Amanda Scarpinati finally feels the essence of Christmas after holding on to black-and-white photos of a nurse cuddling her at 3 months old for less than four decades.
The old photographs were taken way back 1977 at the Albany Medical Center in New York following the hot-steam humidifier incident that made Scarpinati suffer severe third-degree burn.
During Scarpinati’s youth, she would undergo several surgeries and be teased by her classmates. But being bullied made her even more attached to the black-and-white images of herself as an infant being comforted by her nurse.
“Growing up as a child, disfigured by the burns, I was bullied and picked on, tormented,” Scarpinati said on her interview with Associated Press. “I’d look at those pictures and talk to her, even though I didn’t know who she was. I took comfort looking at this woman who seemed so sincere, caring for me.”
The 38-year-old resources manager did not waste any time in search for the nurse, whose name wasn’t published on the pictures. For 20 years, she would find ways to look for her so she could extend her gratitude for all the care she gave her.
“Doctors are amazing. They do what they have to do, but after it’s said and done, they’re not there,” Scarpinati said.
“It’s the nurses who are there comforting you, and here I am, this tiny infant, she’s just staring at me and smiling and I was’t crying in any of those pictures, so that says a lot,” she revealed on one of her interviews.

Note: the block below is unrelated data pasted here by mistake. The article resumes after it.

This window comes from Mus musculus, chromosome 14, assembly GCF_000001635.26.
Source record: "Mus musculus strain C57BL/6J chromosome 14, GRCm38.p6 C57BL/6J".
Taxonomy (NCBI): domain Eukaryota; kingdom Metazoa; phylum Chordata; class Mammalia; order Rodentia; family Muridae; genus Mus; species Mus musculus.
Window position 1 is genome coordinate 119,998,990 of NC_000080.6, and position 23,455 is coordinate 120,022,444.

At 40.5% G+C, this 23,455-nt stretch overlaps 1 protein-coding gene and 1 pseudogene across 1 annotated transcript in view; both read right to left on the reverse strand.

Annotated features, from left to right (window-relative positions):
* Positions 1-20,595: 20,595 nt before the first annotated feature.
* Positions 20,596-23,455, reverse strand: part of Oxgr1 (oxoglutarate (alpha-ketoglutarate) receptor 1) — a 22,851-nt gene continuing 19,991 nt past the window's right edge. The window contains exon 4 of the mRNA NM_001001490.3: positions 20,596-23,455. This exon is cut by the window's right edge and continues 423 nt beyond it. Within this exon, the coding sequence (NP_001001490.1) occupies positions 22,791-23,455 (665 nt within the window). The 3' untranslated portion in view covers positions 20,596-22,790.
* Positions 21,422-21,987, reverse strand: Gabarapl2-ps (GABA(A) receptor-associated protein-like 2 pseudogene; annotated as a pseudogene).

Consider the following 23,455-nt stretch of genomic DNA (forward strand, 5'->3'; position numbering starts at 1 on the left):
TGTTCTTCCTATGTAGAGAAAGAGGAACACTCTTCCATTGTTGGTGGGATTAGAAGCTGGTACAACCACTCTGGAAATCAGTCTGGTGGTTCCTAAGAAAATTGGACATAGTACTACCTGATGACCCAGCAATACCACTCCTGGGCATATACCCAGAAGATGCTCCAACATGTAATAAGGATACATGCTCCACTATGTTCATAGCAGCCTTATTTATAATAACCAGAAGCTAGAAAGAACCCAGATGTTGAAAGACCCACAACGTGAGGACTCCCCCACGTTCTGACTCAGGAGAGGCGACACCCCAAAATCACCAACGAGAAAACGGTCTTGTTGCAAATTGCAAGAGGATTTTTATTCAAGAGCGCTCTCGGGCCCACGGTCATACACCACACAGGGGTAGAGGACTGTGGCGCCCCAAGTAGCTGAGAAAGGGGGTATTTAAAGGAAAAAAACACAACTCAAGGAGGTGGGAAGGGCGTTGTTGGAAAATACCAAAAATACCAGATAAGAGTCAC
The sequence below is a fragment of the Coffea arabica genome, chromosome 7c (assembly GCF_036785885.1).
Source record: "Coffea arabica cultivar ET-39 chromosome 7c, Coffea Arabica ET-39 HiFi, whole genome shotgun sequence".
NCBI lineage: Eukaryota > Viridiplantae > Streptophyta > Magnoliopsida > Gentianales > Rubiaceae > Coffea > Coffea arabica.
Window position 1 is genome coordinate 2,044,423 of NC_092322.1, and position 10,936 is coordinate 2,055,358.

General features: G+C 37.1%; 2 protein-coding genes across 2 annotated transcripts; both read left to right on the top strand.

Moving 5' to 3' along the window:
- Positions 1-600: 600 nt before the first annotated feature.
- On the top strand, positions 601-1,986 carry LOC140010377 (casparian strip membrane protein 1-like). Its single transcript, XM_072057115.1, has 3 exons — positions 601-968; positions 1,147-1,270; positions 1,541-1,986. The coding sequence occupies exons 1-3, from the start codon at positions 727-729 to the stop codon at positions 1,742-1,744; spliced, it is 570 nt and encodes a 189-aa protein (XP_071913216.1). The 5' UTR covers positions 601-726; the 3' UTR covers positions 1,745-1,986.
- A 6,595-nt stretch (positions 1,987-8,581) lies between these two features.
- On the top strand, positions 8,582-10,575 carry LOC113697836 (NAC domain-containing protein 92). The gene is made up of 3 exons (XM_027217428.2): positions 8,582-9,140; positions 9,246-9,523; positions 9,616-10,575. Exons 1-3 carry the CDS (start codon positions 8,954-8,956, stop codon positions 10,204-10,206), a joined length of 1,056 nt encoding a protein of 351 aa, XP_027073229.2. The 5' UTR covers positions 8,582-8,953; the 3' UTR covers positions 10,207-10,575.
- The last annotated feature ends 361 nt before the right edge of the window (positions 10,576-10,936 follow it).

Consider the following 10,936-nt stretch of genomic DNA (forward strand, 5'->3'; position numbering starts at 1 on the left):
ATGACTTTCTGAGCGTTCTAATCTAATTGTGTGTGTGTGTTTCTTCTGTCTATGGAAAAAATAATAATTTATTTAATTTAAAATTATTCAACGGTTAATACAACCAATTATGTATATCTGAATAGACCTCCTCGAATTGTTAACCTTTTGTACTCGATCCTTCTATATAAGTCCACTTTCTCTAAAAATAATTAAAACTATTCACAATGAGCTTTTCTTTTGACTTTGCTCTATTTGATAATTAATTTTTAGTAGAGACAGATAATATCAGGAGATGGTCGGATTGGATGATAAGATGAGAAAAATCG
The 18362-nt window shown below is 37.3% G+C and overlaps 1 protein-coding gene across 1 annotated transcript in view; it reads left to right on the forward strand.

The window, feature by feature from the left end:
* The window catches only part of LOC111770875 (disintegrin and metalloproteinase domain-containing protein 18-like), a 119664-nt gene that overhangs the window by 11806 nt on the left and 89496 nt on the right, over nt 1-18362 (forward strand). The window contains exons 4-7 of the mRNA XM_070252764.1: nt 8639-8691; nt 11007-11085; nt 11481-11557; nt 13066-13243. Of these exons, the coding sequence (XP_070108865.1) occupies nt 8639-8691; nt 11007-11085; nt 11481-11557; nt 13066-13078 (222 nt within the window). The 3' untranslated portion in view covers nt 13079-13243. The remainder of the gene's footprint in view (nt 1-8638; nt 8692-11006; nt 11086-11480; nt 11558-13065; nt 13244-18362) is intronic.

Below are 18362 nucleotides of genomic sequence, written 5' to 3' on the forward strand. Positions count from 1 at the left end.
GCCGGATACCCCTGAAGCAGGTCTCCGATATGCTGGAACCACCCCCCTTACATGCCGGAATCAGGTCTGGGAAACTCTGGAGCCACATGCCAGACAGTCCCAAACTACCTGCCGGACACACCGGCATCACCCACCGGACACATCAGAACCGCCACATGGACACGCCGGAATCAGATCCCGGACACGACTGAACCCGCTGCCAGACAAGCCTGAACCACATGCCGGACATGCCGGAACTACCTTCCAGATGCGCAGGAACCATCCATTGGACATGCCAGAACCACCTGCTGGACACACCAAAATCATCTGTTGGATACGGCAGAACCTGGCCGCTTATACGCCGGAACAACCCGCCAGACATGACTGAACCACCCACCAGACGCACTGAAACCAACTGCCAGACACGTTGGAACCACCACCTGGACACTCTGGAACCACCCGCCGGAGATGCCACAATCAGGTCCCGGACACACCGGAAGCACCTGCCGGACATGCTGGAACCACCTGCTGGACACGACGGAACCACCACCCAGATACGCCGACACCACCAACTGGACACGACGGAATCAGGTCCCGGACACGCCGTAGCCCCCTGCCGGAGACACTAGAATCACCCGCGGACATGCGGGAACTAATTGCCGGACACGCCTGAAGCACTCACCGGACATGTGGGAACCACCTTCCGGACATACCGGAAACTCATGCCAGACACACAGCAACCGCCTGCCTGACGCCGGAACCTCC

And through the power of social media, Scarpinati posted the pictures on Facebook though she lacked confidence that her plea would help put a name to the nurse’s face.
“I would love to know her name and possibly get a chance to talk to her and meet her. Please share as you never know who it could reach,” the caption stated.
“It’s the nurses who are there comforting you..”
And in a matter of hours, the post had circulated online and Angela Leary, a former nurse at Albany Medical Center, provided an information to Scarpinati saying the nurse in the photo is Susan Berger, who had moved to the Syracuse area years ago.
It was affirmed that Berger was the young nurse during the time and just finished her college degree. To a surprise, the now Executive Vice President of New York’s Cazenovia College still has Scarpinati in her thoughts and even held on to the same photos. Berger is also believed to be vocal about her unforgettable experience with the little Scarpinati she once cared for.
“She was very peaceful,” she said. “Usually when babies come out of surgery, they’re sleeping or crying. She was just so calm and trusting. It was amazing.”
And finally, the two had an exciting yet touching reunion after 38 years at the Albany Medical Center on Tuesday, where they last saw each other.
“I don’t know how many nurses would be lucky enough… to have someone remember you all that time.”
“I don’t know how many nurses would be lucky enough to have something like this happen, to have someone remember you all that time,” Berger said. “I feel privileged to be the one to represent all the nurses who cared for her over the years.”
Finally meeting her hero nurse, Scarpinati says God has finally answered prayers and given her a new mission in life.
“It’s to give inspiration, hope, appreciation to all those who touch people’s lives,” she wrote in a post on Facebook.
Witness their heartwarming moment below!